Business feature By Leo Odera Omolo
East Africa regional leaders have agreed to set up a regional oil refinery in Hoima town in western Uganda and a pipeline in Lamu on the Kenyan coast.
Kenya, Uganda and Rwanda struck the deal at a recent meeting held in the Rwandan capital, Kigali. Kenya’s President Uhuru Kenyatt, Yoweri Museveni of Uganda and Paul Kagame of Rwanda were in attendance during the mini-summit which was held on April 6 , 2014.
Discussion centered on the oil refinery at Hoima stated presidential joint strategic communications unit issued after the meeting.
The regional leaders also agreed on joint construction of a crude oil pipeline from Hoima to Lamu in Kenya.
The regional refinery and a crude oil pipeline to Kenya’s seaport of Lamu are among a raft of agreements that are covered in a trilateral pact signed last year.
The pact, however, left room for the three states to decide whether to pull resources for the refinery and how to do so.
Uganda and Kenya have both confirmed commercial quantities of recently discovered oil and both are currently sprucing up their midstream capacities
Kenya closed down its aging Changamwe based oil refinery last year citing inefficiencies that made locally refined fuels more costly than imported finished products
The assets of Kenya petroleum Refinery Ltd were also found to be unstable in refining the waxy oil discovered in both countries. The Changamwe based facility was built to handle urban demand and oil from the middle east. As a result, regional leaders have been favorable to pipeline and refinery options when the oil find came online.
Experts, according to media reports, have however warned that a pipeline for waxy oil is likely to be a very expensive undertaking. Concerned states therefore, will not only have to invest in an …heating system to keep the crude flowing, but also ensure its security from sabotage.
South Sudan and Ethiopia are also expected to join the initiative at a later stage as it professes flow at the Lamu port.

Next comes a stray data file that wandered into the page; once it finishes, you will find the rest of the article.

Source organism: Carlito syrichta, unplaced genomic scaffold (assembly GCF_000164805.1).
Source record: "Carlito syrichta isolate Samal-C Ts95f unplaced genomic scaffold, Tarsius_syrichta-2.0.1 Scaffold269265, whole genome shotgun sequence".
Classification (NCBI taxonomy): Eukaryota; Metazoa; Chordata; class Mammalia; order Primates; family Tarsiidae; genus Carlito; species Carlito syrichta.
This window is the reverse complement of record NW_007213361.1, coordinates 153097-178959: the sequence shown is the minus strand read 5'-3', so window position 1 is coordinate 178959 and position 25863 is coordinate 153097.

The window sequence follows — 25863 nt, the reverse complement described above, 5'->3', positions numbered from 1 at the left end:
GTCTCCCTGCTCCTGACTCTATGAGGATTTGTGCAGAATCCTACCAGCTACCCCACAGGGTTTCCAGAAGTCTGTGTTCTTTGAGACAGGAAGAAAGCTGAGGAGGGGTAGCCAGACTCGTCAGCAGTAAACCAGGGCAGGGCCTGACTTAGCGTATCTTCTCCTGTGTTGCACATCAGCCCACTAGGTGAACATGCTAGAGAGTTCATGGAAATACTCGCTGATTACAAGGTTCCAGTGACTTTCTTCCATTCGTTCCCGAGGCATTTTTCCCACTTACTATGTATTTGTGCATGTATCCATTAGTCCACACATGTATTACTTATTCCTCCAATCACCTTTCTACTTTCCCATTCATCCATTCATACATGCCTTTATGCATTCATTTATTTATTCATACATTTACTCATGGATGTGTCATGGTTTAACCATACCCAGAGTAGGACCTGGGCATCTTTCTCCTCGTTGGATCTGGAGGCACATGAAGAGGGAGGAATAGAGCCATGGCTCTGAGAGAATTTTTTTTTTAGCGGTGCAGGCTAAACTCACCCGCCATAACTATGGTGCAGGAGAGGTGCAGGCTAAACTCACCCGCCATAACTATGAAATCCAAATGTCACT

Meanwhile EAC countries traded more with each other than with any other trading blocs on the continent, boosting an average intra regional export as a percentage by destination of 19.5 per cent.
Comparatively, southern African Development Community (SADC), is second with an intra regional trade export average of 10.9 per cent, followed by intergovernmental authority on Development, at 0.92 per cent, and West African Economic community (ECOWAS), coming fourth at 8.6 per cent.
However intra EAC trade still suffered hiccups arising from several barriers evicted by member state. For example the latest scorecards on EAC trade launched in February show that Tanzania and Burundi have retained the highest number of restriction to cross boarder trade and flow of foreign direction investment in the East African Region.
Since the common market protocol was implemented in July 2010, Rwanda, Uganda and Tanzania have introduced at least 10 restrictions on the movement of capital in service. Several new restrictions have been introduced – – at least 10 restrictions to cross border on the movement of capital In service. Several new restrictions have been introduced or carried over into laws.
And for the case of goods, since…the enactment of the custom reunion on January 1, 2005, 51 non tariff barriers arising from regulatory measures by governments were identified between 2008 and June 2003.
The UNECA argues that the average intra regional export members are low and more needs to be done to help push them up.
While in the recent past there has been a focus on approving infrastructure by EAC heads of states, it remains a major aim to increasing intra- organization trade. Both roads and railway network are still not well established to allow the easy movement of goods and services.
UNEAC further says that intra- regional trade promotes cohesion and strengthens the barganing power of African countries as a critical of factor when negating trade agreements with rich nations.
The deal which increased intra-regional trade would also help Africa gain more from its measures. Usually the developed world buys raw materials from African Nations to manufacture goods and later sell to the continent at exravegant prices.
“Dependence on commodity prices and in some cases mineral extraction makes growth vulnerable to external shocks,“ says Andrew Mold, a senior economic affairs officer at the sub-regional office for Eastern Africa.
Economics and observers believe a diversified economy will help East African countries more from a traditional agriculture based economy to one industrial one